Two years af­ter join­ing First Pres­by­te­rian, Raney be­gan work­ing with the Santa Fe Women’s En­sem­ble, which “had al­ready been a vi­tal part of the Santa Fe scene for six years,” she noted. The en­sem­ble com­prises 12 to 16 singers, per­forms seven con­certs each year, and oc­cu­pies “a unique niche in our com­mu­nity as an au­di­tioned choir that sings mu­sic for women,” Raney said. “The spirit of this group is un­stop­pable,” she added. “To have ex­isted for 36 years in Santa Fe is an ac­com­plish­ment, and the en­sem­ble has been very re­spon­sive to the changes of the times. Also, our ac­com­pa­nist, Bill Ep­stein, is a very gifted mu­si­cian.” The en­sem­ble per­forms reper­toire that rep­re­sents a va­ri­ety of cul­tures, and it has com­mis­sioned and pre­miered more than 30 new works. In 2012, it won the Cho­rus Amer­ica/ASCAP Award for Ad­ven­tur­ous Pro­gram­ming.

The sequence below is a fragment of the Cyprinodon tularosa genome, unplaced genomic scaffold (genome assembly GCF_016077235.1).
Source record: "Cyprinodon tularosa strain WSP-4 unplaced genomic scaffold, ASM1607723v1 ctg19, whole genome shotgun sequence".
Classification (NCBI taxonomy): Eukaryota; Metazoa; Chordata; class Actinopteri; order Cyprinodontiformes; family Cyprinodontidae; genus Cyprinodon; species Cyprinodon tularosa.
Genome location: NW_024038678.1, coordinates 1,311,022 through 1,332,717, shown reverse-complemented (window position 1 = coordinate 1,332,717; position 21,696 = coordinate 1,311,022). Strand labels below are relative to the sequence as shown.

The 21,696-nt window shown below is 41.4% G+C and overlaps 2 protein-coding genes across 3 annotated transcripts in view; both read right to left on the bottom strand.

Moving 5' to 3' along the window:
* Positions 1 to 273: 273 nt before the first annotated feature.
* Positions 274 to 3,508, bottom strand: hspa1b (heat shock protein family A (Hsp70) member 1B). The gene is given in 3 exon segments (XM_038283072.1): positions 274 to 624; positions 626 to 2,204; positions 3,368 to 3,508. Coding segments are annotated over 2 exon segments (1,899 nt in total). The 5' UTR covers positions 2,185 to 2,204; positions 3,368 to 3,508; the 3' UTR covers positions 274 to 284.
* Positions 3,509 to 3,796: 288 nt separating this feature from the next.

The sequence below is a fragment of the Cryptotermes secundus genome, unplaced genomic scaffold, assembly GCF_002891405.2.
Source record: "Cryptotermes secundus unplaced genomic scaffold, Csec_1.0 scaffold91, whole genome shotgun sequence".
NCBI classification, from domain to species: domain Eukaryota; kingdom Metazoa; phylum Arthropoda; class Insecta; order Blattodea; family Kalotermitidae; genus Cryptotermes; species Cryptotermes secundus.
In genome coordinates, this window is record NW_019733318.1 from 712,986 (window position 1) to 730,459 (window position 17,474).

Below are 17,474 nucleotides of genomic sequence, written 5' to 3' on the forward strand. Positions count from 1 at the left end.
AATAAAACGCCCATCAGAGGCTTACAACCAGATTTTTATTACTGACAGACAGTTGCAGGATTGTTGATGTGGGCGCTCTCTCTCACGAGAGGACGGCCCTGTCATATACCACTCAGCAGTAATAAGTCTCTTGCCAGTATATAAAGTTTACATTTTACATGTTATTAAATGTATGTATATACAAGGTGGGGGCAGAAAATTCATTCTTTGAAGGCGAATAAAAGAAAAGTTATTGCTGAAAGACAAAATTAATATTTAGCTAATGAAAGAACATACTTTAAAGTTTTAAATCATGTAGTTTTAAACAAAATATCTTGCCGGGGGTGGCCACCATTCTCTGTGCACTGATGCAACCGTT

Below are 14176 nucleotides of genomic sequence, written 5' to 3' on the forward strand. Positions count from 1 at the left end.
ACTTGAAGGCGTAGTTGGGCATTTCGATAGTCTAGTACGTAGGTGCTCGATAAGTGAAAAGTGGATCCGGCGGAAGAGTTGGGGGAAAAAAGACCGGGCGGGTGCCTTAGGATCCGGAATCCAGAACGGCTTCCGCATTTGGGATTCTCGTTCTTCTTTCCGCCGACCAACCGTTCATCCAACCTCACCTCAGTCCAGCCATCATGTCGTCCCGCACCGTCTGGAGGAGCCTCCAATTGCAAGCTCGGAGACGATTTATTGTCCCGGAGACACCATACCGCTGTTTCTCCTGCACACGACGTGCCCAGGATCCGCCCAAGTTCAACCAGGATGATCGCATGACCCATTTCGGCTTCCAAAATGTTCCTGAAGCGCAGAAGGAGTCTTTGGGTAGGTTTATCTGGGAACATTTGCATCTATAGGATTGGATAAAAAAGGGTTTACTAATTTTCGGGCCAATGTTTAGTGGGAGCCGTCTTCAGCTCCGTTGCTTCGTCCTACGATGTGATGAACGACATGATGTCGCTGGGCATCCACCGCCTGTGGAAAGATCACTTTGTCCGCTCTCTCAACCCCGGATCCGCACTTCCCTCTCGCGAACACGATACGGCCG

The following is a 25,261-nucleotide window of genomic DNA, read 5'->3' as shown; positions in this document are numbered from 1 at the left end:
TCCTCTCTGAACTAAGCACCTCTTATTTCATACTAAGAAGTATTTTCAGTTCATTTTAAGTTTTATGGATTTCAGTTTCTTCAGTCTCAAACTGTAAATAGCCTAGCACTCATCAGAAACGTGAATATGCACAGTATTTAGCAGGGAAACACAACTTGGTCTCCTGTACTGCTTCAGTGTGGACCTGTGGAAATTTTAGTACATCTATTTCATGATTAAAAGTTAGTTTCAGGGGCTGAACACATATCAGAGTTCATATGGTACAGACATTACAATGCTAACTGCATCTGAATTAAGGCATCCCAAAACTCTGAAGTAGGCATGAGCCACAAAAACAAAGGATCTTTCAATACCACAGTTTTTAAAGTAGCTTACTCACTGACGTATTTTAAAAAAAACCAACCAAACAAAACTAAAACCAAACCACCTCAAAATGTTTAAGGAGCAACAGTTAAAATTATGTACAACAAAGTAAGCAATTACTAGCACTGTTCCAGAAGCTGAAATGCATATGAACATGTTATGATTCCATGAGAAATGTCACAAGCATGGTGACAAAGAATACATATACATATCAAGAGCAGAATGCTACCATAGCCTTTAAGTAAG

This past year marked Raney’s 20th an­niver­sary as di­rec­tor of the Santa Fe Sym­phony Cho­rus — a job, she said, that cen­ters on pre­par­ing men and women to “sing sym­phonic lit­er­a­ture with the or­ches­tra” dur­ing four or five con­certs each year. Those con­certs in­clude an­nual per­for­mances of Han­del’s which the sym­phony pre­sented at the Len­sic Per­form­ing Arts Cen­ter last month.